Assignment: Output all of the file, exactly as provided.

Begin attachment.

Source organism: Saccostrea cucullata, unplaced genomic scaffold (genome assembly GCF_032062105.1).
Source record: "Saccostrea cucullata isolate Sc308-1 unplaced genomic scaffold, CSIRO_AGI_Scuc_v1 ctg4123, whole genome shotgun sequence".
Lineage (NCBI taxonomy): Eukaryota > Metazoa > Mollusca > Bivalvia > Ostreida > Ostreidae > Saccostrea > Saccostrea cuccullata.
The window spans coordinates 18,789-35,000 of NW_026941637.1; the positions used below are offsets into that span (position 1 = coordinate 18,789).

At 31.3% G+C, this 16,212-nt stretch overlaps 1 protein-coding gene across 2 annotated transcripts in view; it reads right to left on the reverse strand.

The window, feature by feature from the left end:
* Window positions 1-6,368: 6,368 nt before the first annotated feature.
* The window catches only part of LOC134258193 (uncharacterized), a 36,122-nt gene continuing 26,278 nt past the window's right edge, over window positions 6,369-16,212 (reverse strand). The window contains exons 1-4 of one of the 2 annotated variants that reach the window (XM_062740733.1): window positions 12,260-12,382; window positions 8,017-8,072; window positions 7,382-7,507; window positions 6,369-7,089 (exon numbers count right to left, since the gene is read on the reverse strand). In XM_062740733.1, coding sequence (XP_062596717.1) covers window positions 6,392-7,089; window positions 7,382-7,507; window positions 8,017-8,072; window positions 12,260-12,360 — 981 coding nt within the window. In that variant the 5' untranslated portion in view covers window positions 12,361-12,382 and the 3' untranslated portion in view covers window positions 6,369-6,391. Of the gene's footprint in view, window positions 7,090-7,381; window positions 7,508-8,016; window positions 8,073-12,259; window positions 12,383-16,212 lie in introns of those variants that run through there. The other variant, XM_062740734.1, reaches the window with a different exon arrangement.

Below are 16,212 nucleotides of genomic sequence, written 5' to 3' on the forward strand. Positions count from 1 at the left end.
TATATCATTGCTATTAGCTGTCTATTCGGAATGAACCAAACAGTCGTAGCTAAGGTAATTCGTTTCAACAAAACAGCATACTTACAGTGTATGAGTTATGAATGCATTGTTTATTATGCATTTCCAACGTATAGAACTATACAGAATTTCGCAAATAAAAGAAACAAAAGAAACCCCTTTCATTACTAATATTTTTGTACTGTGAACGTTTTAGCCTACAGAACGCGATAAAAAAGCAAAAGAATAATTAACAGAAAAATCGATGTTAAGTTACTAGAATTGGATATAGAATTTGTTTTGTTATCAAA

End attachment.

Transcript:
Source organism: Saccostrea cucullata, unplaced genomic scaffold (genome assembly GCF_032062105.1).
Source record: "Saccostrea cucullata isolate Sc308-1 unplaced genomic scaffold, CSIRO_AGI_Scuc_v1 ctg4123, whole genome shotgun sequence".
Lineage (NCBI taxonomy): Eukaryota > Metazoa > Mollusca > Bivalvia > Ostreida > Ostreidae > Saccostrea > Saccostrea cuccullata.
The window spans coordinates 18,789-35,000 of NW_026941637.1; the positions used below are offsets into that span (position 1 = coordinate 18,789).

At 31.3% G+C, this 16,212-nt stretch overlaps 1 protein-coding gene across 2 annotated transcripts in view; it reads right to left on the reverse strand.

The window, feature by feature from the left end:
* Window positions 1-6,368: 6,368 nt before the first annotated feature.
* The window catches only part of LOC134258193 (uncharacterized), a 36,122-nt gene continuing 26,278 nt past the window's right edge, over window positions 6,369-16,212 (reverse strand). The window contains exons 1-4 of one of the 2 annotated variants that reach the window (XM_062740733.1): window positions 12,260-12,382; window positions 8,017-8,072; window positions 7,382-7,507; window positions 6,369-7,089 (exon numbers count right to left, since the gene is read on the reverse strand). In XM_062740733.1, coding sequence (XP_062596717.1) covers window positions 6,392-7,089; window positions 7,382-7,507; window positions 8,017-8,072; window positions 12,260-12,360 — 981 coding nt within the window. In that variant the 5' untranslated portion in view covers window positions 12,361-12,382 and the 3' untranslated portion in view covers window positions 6,369-6,391. Of the gene's footprint in view, window positions 7,090-7,381; window positions 7,508-8,016; window positions 8,073-12,259; window positions 12,383-16,212 lie in introns of those variants that run through there. The other variant, XM_062740734.1, reaches the window with a different exon arrangement.

Below are 16,212 nucleotides of genomic sequence, written 5' to 3' on the forward strand. Positions count from 1 at the left end.
TATATCATTGCTATTAGCTGTCTATTCGGAATGAACCAAACAGTCGTAGCTAAGGTAATTCGTTTCAACAAAACAGCATACTTACAGTGTATGAGTTATGAATGCATTGTTTATTATGCATTTCCAACGTATAGAACTATACAGAATTTCGCAAATAAAAGAAACAAAAGAAACCCCTTTCATTACTAATATTTTTGTACTGTGAACGTTTTAGCCTACAGAACGCGATAAAAAAGCAAAAGAATAATTAACAGAAAAATCGATGTTAAGTTACTAGAATTGGATATAGAATTTGTTTTGTTATCAAA